Online music magazine based in Copenhagen, Denmark

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February 2014

Listen to the new album teaser from Ice Cream Cathedral

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Today, Ice Cream Cathedral announced they’ll will be releasing “The Swans” – the first single from their second album – on March 10th 2014. Last night the band played an invite-only concert where they revealed new material from their forthcoming album. The set was tight, and gave a sneak peak to their new dark electronic sound. As they explain in our recent interview the band explores new ground on their upcoming album.

The band also released a teaser video for the album, the bands second full length album will be released in May.

View the photos from their show yesterday below (Photos by Morten Aagaard Krogh)





SESSION: Frightened Rabbit

in Sessions by

Add “Scottish” to the word “indie” and you can always expect a certain dose of gloom, but Frightened Rabbit inject some pathos and grandeur, resulting in an acclaimed fifth album, Pedestrian Verse. Three of the fivepiece, brothers Scott and Grant Hutchinson, and guitarist Gordon Skene, joined us to play acoustic versions of two tracks from their latest album, “Holy” and “Backyard Skulls”, plus “Candlelit”, from their 2013 E.P., The Woodpile.

LIVE REVIEW: Forest Swords, Jazzhouse, 22.02.2014

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It is always a pleasant surprise when most of the audience show up in time to see the opening act. The Jazzhouse is almost full when local hero Sekuoia hits the stage to deliver an hour-long set of warm, minimalist electronica. This evening he is playing without the assistance of drummer and guitarist, but if anything his performance is more energized than usual. “Rituals” still stands out as his most recognizable and catchy beat, but it is a rare privilege to be able to hear such an extended set from him.

Forest Swords (Photo by Tom Spray)

Under a black and white projection of abstract dancing figures, Forest Swords materialize as producer Matthew Barnes and trusty anonymous bassist. Apart from being a chance to experience his doom-laden dub in an intense and intimate setting, the performance also functions as an explanation of the record, Engravings. Samples and live instruments, which on the album are often undistinguishable, become evident live.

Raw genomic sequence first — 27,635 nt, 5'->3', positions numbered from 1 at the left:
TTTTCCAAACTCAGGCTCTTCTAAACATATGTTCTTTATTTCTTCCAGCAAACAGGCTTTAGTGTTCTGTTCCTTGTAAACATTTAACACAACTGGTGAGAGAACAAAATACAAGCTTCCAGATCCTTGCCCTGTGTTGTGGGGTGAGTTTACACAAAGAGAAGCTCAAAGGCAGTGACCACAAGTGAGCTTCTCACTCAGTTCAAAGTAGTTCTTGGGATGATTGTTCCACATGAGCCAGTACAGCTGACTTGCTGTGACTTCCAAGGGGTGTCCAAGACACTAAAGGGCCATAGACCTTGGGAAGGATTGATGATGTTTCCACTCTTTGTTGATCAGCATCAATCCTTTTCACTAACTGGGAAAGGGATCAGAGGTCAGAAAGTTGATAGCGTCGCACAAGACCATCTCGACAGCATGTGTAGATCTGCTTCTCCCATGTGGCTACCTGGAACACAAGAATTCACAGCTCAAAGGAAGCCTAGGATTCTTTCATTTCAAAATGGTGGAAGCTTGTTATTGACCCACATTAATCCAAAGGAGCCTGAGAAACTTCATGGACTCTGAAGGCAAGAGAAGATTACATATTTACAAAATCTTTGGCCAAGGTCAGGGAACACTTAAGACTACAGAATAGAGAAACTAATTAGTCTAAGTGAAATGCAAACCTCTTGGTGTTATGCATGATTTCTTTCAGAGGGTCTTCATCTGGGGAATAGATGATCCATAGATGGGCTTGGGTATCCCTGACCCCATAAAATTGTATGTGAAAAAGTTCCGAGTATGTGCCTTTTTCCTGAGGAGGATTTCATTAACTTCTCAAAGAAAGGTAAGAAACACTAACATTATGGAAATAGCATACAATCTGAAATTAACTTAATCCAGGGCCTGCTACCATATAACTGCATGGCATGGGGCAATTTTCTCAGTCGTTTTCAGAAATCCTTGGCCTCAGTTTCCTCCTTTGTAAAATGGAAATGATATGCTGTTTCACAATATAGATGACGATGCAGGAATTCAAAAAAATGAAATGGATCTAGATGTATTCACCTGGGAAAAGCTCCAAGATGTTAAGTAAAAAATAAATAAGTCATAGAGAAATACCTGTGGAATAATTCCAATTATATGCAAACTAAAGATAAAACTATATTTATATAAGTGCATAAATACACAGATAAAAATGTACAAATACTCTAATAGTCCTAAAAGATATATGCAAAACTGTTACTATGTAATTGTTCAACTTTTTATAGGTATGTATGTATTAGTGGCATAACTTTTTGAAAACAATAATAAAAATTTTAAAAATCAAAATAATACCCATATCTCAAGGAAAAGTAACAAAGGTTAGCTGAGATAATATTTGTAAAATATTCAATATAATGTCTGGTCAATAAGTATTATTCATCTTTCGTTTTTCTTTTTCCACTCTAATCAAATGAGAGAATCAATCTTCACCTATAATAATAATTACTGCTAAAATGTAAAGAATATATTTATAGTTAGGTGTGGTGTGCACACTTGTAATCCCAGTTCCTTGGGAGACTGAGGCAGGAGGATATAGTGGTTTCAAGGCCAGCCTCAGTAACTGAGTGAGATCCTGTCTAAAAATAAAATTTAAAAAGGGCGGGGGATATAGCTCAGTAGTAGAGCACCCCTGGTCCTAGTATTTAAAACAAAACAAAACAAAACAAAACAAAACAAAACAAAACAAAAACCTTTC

Make no mistake, Forest Swords is pure, Lee Scratch Perry-approved dub (Perry even remixed FS’s “Thor’s Stone”). That is not to say that Barnes isn’t innovative, but rather that his music has a very strong grounding, evidenced by the organic quality of his samples. Though often associated with James Blake or Burial, Forest Swords seems to have more in common with the austere sonic explorations of These New Puritans.

Forest Swords (Photo by Tom Spray)

Though for the most part the nature of songs is contemplative, the crowd is onboard, swaying and nodding along. Barnes doesn’t engage in much banter in between songs, presumably so as to not spoil the mood. When he does, it’s to enquire as to the quality of the sound to stage left. A couple of speakers, which had already been slightly distorting the bass during Sekuoia’s set, are starting to malfunction. What follows is a silent quarter of an hour during which Barnes, bassist and sound engineer fret over cables trying to solve the problem.

Although the frustration onstage is evident, the audience is mercifully understanding, and before too long the sound is sorted. The set has had to be cut short, but there are still some surprises. “Irby Tremor” features Barnes channelling spaghetti westerns on guitar, while the drum samples are crisp, almost koto-inspired. I am also convinced that “The Weight of Gold” is somehow secretly  borrowing from Morricone’s “Ecstasy of Gold”, but have little evidence to back that up. The mood that Forest Swords inspires manages to ride between these contemplative analyses and produce an undeniable physical response that waves these moments away.

Moderat | Koncerthuset, Copenhagen,15.02.2014

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Photos by Morten Aagaard Krogh (








LIVE REVIEW: Moderat, Koncerthuset, 15.02.2014

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Sat directly underneath the main concert hall of DR’s Koncerthuset, “Studie 1” is not so much a music venue as a faithful recreation of a rather swish regional airport. In one sense this befits Moderat, the fusion of Berlin “legends” and “pioneers” (hack-speak for “bands people have heard of”) Apparat and Modeselektor, whose latest album, II, sees them tackle a broad and accessible range of electronica. Like the album itself, the venue is very clean and tasteful, but I keep expecting songs to be interrupted by a distorted voice saying “Final call for passengers on the SAS flight to Gdansk…”


Stuck behind the four inter-crossing panels that form Moderat’s backdrop, opener and fellow Berliner Anstam is visible as little more than a backlit shadow. Unperturbed, he jitters around, explaining that the next song is about Terry Gilliam. Cinematic references are obvious in the music, as grandiose themes are dismantled under pounding drums and noises bleeding into the mix. Only when his set ends to I realize I’ve spent the entirety of it trying to come up with anagrams of Anstam (spoiler: turns out there are none).


I am trying to deal with this personal crisis as Moderat shuffle on stage. Not by any means the most charismatic of musicians, they do seem in good spirits as Sascha Ring attempts some of the worst stage banter I have ever heard in my life (excerpt: “We are finally in Copenhagen. I hope you will like that fact.”). Three men behind workstations, like a mutilated Kraftwerk, the band relies on multiple layers of lights and projections behind them to give some visual life to the music.


Unsurprisingly, the setlist consists mainly of tracks from their second album, but the live interpretation of these tracks has a different set of values. In such a large space many of the more subtle or quiet sections of the album are completely lost, and throughout the set they are steadily eliminated in favour of straightforward club beats. This isn’t so much music for dancing as it is for standing-awkwardly-with-phone-in-one-hand-and-other-hand-punching-the-air.